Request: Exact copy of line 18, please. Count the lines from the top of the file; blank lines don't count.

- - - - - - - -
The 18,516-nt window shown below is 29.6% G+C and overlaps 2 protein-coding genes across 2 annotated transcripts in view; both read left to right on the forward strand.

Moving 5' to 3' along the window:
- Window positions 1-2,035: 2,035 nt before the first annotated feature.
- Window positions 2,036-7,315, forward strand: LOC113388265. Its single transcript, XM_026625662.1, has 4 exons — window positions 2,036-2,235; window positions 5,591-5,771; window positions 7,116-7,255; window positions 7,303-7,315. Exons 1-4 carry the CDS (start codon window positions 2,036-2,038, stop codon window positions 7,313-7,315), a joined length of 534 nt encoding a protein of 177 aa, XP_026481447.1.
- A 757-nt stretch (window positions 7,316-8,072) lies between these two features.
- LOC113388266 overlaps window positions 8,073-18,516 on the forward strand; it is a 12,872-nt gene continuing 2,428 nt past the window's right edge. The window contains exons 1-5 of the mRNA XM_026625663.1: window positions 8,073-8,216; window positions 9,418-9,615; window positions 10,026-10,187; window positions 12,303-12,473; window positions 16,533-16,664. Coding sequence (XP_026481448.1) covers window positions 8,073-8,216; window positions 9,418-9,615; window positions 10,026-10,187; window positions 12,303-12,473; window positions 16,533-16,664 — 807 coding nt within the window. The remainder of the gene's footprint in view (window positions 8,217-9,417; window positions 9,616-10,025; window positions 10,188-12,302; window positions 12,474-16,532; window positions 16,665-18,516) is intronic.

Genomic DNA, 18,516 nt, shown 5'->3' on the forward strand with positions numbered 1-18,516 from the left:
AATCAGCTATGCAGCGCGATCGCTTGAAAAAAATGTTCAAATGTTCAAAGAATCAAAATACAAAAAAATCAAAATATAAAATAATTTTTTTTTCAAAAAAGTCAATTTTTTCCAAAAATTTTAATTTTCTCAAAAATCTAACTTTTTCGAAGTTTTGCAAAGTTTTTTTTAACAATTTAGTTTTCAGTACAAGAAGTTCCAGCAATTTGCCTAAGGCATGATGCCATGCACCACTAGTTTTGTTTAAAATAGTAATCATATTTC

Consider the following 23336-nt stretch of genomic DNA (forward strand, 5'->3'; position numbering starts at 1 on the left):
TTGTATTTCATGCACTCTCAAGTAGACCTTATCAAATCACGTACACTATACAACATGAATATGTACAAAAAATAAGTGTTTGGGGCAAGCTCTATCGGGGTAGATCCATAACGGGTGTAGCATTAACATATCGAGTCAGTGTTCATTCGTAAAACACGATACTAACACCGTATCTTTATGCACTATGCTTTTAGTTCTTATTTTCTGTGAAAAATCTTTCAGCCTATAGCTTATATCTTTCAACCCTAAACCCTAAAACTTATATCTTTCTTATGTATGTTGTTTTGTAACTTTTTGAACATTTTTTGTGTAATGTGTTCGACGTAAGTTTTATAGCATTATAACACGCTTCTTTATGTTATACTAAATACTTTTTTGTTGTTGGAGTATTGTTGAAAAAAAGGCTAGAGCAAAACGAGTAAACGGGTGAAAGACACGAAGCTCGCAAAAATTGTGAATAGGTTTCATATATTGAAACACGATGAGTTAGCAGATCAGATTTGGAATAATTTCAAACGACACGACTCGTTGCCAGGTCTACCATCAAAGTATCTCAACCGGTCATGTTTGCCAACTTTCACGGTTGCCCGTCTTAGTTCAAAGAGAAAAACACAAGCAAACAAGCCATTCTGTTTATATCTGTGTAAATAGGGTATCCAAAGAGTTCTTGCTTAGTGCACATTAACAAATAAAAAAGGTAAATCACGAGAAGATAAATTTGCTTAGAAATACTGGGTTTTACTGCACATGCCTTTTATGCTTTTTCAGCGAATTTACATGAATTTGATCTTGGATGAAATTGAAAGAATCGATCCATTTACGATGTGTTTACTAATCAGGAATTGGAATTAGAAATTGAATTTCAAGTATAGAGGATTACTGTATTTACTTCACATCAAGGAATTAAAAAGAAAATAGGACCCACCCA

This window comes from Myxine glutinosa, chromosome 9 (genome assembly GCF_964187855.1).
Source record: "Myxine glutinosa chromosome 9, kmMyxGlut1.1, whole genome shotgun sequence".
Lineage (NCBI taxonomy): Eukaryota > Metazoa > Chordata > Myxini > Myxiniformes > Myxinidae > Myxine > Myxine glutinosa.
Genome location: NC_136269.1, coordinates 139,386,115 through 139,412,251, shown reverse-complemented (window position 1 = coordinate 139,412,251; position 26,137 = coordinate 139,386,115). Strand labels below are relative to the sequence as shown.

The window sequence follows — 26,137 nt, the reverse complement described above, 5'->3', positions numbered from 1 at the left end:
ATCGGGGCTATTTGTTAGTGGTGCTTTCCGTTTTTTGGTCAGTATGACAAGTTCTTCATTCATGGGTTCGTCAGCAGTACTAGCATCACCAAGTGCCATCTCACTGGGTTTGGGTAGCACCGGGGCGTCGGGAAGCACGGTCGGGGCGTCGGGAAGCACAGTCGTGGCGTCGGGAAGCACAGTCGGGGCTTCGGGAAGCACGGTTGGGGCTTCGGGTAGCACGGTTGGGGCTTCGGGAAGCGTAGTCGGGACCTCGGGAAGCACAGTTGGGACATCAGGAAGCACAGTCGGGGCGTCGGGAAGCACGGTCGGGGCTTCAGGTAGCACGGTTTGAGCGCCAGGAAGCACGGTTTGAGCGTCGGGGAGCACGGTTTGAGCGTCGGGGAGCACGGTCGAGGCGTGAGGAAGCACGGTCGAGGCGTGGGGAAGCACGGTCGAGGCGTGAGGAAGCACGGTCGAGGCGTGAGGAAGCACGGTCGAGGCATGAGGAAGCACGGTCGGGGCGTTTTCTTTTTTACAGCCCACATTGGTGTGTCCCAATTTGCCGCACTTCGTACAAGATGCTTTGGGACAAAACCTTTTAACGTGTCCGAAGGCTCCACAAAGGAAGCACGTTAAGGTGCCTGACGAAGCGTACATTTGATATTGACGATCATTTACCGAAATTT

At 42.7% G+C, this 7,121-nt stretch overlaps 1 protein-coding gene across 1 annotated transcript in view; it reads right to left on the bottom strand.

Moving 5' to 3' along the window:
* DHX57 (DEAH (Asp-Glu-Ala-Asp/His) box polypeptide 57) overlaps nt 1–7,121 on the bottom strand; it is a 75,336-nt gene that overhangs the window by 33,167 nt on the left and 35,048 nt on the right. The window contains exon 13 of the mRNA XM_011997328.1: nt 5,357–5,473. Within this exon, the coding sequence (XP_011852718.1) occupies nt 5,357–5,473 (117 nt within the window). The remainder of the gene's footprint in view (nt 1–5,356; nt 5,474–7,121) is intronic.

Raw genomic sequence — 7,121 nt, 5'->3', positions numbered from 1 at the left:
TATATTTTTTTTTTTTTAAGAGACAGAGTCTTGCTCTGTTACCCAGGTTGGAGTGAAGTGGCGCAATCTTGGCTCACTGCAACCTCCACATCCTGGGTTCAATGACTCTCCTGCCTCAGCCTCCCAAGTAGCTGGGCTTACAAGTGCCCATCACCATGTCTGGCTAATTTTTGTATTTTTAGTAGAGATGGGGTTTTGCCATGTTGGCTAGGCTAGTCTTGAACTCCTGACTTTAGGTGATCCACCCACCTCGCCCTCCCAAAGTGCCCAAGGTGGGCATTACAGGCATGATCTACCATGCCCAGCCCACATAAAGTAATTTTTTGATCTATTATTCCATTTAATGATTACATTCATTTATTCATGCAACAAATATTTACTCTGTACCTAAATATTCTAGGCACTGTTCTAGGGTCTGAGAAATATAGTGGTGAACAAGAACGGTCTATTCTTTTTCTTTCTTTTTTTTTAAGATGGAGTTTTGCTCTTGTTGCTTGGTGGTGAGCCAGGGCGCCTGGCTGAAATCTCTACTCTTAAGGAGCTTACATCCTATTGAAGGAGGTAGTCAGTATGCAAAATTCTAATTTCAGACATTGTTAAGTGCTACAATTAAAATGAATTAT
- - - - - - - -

Moving 5' to 3' along the window: